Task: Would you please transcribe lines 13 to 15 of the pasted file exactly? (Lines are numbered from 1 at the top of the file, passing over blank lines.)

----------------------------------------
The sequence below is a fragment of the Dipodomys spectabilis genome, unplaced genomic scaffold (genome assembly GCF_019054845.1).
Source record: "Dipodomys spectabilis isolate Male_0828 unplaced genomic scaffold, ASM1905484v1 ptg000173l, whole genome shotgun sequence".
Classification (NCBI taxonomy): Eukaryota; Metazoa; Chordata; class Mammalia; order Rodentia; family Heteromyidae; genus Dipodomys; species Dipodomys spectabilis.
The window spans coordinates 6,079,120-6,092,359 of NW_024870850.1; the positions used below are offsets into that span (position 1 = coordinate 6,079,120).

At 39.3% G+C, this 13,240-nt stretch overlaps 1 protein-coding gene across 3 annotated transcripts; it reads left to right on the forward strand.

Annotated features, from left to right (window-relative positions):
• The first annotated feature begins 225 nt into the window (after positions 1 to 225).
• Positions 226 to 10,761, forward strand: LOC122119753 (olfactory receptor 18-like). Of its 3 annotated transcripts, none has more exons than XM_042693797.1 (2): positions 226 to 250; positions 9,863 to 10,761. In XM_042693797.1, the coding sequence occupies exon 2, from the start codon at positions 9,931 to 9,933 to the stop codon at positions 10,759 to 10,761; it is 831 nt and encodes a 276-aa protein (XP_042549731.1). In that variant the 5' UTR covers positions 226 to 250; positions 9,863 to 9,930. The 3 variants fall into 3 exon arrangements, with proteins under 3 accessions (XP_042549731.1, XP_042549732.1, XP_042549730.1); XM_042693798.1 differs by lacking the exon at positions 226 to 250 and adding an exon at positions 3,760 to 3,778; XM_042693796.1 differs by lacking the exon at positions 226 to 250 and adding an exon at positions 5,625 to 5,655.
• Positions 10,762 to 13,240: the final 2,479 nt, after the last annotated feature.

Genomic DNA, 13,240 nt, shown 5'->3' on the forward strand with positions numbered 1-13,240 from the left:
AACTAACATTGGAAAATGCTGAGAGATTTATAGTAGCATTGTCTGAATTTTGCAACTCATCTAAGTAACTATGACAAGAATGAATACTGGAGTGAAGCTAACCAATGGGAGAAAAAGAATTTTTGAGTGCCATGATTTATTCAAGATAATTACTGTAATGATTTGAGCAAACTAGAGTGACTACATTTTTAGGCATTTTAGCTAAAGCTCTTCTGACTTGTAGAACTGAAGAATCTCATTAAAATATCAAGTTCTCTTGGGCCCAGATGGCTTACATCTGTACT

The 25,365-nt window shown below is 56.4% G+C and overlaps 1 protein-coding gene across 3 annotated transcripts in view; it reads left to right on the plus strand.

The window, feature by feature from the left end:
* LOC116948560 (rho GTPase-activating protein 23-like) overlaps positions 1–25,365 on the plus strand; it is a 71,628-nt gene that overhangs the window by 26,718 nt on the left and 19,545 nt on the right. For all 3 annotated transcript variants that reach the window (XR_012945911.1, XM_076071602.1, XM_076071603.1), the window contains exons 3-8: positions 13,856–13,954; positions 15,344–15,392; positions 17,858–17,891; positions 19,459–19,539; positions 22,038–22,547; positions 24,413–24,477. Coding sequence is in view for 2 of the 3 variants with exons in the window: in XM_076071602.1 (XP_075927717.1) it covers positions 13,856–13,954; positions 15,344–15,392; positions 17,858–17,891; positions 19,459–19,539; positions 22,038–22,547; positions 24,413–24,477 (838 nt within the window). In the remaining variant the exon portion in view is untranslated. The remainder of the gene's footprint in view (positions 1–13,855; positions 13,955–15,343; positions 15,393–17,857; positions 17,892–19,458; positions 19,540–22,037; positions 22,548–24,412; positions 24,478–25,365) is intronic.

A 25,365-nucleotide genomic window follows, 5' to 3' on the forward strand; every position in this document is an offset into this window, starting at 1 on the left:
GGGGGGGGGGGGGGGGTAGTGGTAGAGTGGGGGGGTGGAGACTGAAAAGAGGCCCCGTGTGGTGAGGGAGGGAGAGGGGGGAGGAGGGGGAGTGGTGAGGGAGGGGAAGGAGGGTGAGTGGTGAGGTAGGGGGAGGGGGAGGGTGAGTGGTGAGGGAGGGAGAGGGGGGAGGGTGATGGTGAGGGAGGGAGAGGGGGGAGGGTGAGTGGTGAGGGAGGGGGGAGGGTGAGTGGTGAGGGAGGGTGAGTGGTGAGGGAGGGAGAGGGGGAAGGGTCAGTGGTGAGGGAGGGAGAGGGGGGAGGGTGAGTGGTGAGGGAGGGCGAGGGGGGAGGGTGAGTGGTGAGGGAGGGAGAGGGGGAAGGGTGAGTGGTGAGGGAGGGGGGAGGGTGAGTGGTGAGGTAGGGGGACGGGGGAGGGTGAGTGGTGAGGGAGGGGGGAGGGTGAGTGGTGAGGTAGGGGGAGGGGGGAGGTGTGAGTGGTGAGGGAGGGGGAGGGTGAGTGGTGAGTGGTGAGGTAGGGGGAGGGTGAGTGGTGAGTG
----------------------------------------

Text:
The window, feature by feature from the left end:
* LOC116948560 (rho GTPase-activating protein 23-like) overlaps positions 1–25,365 on the plus strand; it is a 71,628-nt gene that overhangs the window by 26,718 nt on the left and 19,545 nt on the right. For all 3 annotated transcript variants that reach the window (XR_012945911.1, XM_076071602.1, XM_076071603.1), the window contains exons 3-8: positions 13,856–13,954; positions 15,344–15,392; positions 17,858–17,891; positions 19,459–19,539; positions 22,038–22,547; positions 24,413–24,477. Coding sequence is in view for 2 of the 3 variants with exons in the window: in XM_076071602.1 (XP_075927717.1) it covers positions 13,856–13,954; positions 15,344–15,392; positions 17,858–17,891; positions 19,459–19,539; positions 22,038–22,547; positions 24,413–24,477 (838 nt within the window). In the remaining variant the exon portion in view is untranslated. The remainder of the gene's footprint in view (positions 1–13,855; positions 13,955–15,343; positions 15,393–17,857; positions 17,892–19,458; positions 19,540–22,037; positions 22,548–24,412; positions 24,478–25,365) is intronic.

A 25,365-nucleotide genomic window follows, 5' to 3' on the forward strand; every position in this document is an offset into this window, starting at 1 on the left: